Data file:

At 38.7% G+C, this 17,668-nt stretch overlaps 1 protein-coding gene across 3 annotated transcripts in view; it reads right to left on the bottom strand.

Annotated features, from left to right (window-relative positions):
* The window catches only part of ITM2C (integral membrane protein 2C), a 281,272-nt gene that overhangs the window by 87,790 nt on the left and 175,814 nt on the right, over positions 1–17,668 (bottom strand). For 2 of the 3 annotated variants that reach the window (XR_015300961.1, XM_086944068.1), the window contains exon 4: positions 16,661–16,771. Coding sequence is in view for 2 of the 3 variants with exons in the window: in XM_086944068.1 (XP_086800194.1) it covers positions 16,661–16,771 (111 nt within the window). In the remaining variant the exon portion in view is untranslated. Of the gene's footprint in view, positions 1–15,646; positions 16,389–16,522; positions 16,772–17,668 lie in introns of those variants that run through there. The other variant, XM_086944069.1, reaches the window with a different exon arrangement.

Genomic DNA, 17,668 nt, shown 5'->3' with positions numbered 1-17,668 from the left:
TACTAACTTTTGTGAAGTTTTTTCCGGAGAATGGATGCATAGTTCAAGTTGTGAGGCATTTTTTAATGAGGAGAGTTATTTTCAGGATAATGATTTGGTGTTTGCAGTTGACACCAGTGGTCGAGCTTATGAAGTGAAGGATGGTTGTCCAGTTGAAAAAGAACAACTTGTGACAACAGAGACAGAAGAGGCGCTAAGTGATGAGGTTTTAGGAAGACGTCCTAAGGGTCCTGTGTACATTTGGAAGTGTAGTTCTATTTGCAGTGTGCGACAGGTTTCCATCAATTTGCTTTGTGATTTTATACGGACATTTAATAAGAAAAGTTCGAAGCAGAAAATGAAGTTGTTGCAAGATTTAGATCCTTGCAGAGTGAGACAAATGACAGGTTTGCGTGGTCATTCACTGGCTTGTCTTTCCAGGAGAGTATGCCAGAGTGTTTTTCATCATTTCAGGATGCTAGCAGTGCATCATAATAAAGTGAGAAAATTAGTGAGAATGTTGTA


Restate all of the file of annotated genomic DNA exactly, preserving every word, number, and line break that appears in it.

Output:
At 38.7% G+C, this 17,668-nt stretch overlaps 1 protein-coding gene across 3 annotated transcripts in view; it reads right to left on the bottom strand.

Annotated features, from left to right (window-relative positions):
* The window catches only part of ITM2C (integral membrane protein 2C), a 281,272-nt gene that overhangs the window by 87,790 nt on the left and 175,814 nt on the right, over positions 1–17,668 (bottom strand). For 2 of the 3 annotated variants that reach the window (XR_015300961.1, XM_086944068.1), the window contains exon 4: positions 16,661–16,771. Coding sequence is in view for 2 of the 3 variants with exons in the window: in XM_086944068.1 (XP_086800194.1) it covers positions 16,661–16,771 (111 nt within the window). In the remaining variant the exon portion in view is untranslated. Of the gene's footprint in view, positions 1–15,646; positions 16,389–16,522; positions 16,772–17,668 lie in introns of those variants that run through there. The other variant, XM_086944069.1, reaches the window with a different exon arrangement.

Genomic DNA, 17,668 nt, shown 5'->3' with positions numbered 1-17,668 from the left:
TACTAACTTTTGTGAAGTTTTTTCCGGAGAATGGATGCATAGTTCAAGTTGTGAGGCATTTTTTAATGAGGAGAGTTATTTTCAGGATAATGATTTGGTGTTTGCAGTTGACACCAGTGGTCGAGCTTATGAAGTGAAGGATGGTTGTCCAGTTGAAAAAGAACAACTTGTGACAACAGAGACAGAAGAGGCGCTAAGTGATGAGGTTTTAGGAAGACGTCCTAAGGGTCCTGTGTACATTTGGAAGTGTAGTTCTATTTGCAGTGTGCGACAGGTTTCCATCAATTTGCTTTGTGATTTTATACGGACATTTAATAAGAAAAGTTCGAAGCAGAAAATGAAGTTGTTGCAAGATTTAGATCCTTGCAGAGTGAGACAAATGACAGGTTTGCGTGGTCATTCACTGGCTTGTCTTTCCAGGAGAGTATGCCAGAGTGTTTTTCATCATTTCAGGATGCTAGCAGTGCATCATAATAAAGTGAGAAAATTAGTGAGAATGTTGTA